Kanazawa is the capital if Ishikawa Prefecture and holds many wooden Edo period buildings, a fine castle, shrines and the magnificent Kenrokuen Gardens. We took the Shinkansen from Tokyo to get there in 2,5 hours.
Shinkansen Tokyo to Kanazawa
We took a Shinkansen train from Tokyo Station to Kanazawa. It’s not cheap, costing 14,380 yen each(about $140 CAD), but is very fast!
This was my first ever Shinkansen journey. The train was beautiful, comfortable and smooth! It goes without saying that it was also clean, like everything else in Japan.
These are a delight to walk around and apparently rate as the third best gardens in Japan. The Gardens are in the middle of the City and as with everything else in Kanazawa can be reached on foot.
There are several sections to the gardens, as well as ponds to visit. Essential elements of a Japanese garden include; water, ricks, trees, flowers, bridges, lanterns, fences and fish.
Kanazawa Castle Park
The Park is adjacent to the Kenrokuen Gardens and contain the reconstructed 16th century Castle, with different entrance gates and moats. Japanese castles are impressive structures and in my experience are built with huge rocks and very thick walls.
It was great to wander around the Park before heading down to see some of the wooden Edo period buildings.
Edo period wooden buildings
There are in fact two areas where these buildings are found – one which contains lots of buildings and lots of people and a smaller area which is more peaceful. This is located behind the Toyoku Inn (where we stayed).
The small streets which contain these houses make for a good stroll. Whilst most of these buildings now contain restaurants or shops they have been very discretely designed and so the facades still look authentic, on the whole.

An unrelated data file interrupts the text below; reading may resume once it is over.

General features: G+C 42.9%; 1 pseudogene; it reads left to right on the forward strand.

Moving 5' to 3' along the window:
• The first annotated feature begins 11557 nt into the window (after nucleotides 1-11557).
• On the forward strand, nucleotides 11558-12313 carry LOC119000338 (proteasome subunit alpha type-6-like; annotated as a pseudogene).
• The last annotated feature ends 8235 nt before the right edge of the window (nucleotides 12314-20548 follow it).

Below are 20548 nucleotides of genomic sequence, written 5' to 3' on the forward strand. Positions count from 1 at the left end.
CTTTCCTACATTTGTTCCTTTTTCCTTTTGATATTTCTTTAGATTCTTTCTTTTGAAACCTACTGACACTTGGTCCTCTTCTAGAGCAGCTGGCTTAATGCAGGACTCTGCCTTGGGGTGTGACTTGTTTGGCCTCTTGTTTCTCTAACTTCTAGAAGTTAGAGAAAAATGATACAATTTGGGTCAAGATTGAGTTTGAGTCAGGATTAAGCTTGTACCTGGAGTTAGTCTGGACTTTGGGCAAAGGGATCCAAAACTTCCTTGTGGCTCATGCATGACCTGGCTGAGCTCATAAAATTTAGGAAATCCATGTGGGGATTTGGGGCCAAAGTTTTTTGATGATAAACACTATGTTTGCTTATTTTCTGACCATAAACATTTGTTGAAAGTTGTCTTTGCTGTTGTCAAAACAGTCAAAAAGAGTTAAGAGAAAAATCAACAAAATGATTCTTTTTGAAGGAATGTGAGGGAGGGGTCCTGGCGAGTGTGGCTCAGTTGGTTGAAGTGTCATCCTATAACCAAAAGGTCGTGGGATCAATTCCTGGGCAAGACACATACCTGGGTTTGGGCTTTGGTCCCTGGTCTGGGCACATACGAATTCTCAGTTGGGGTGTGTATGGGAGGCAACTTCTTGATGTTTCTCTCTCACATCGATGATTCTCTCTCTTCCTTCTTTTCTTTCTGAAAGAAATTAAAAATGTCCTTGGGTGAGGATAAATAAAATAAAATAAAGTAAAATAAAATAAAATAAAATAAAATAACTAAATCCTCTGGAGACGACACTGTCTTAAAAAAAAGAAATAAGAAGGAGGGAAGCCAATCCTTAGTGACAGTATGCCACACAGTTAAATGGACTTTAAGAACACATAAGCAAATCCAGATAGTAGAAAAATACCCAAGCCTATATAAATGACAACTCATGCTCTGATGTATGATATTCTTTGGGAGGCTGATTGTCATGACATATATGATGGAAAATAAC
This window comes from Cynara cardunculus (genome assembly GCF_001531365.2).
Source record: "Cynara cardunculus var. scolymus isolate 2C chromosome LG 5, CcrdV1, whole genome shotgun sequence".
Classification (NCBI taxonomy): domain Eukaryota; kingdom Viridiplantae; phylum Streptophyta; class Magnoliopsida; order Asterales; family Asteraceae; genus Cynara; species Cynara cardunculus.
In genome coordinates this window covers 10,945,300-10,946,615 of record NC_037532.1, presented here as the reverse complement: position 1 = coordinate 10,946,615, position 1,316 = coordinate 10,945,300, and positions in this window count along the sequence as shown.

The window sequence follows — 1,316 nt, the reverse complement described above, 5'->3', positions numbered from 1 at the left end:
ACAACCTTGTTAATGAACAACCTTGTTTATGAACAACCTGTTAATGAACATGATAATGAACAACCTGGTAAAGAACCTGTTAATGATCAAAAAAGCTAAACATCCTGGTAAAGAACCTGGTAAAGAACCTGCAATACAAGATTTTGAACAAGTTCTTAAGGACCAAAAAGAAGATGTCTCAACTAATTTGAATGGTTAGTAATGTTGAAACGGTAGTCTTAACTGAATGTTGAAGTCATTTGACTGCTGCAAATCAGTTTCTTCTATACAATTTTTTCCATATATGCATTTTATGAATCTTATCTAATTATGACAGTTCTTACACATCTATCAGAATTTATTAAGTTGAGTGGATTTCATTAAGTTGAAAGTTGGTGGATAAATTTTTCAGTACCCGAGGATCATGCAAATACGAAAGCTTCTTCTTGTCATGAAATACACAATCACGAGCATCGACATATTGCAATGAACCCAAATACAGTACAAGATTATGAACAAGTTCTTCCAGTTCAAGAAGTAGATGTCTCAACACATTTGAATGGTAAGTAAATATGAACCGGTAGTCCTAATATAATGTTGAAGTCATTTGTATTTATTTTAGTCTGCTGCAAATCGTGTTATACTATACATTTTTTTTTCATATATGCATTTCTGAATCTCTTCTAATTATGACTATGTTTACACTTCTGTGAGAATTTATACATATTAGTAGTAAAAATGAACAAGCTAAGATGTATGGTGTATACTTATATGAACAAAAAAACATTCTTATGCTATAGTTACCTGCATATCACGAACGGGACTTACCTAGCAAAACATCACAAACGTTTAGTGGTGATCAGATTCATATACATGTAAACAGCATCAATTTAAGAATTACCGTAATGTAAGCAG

We wandered through the delightful shrine area to get to the Castle Park the second day we were in Kanazawa.
I love wandering through markets and this is a good one! Lots of seafood around and lots of restaurants to eat all that fresh seafood. We had a wonderful sashimi lunch with a set of three sakes to try. So good!
Bus from Kanazawa to Toyoma
We were lucky that the bus to Toyama stopped outside the hotel that we had stayed in. We’d left our bags at the hotel when we checked out and collected them just before taking the bus to Toyama which took about two hours.
Travelling is pretty easy in Japan with long distance buses stopping near the train station and there are also normally lots of hotels there too. Unlike many countries, the hotels around the railway station are not seedy at all. We stayed again at a Toyoku Inn which are reasonably priced business hotels.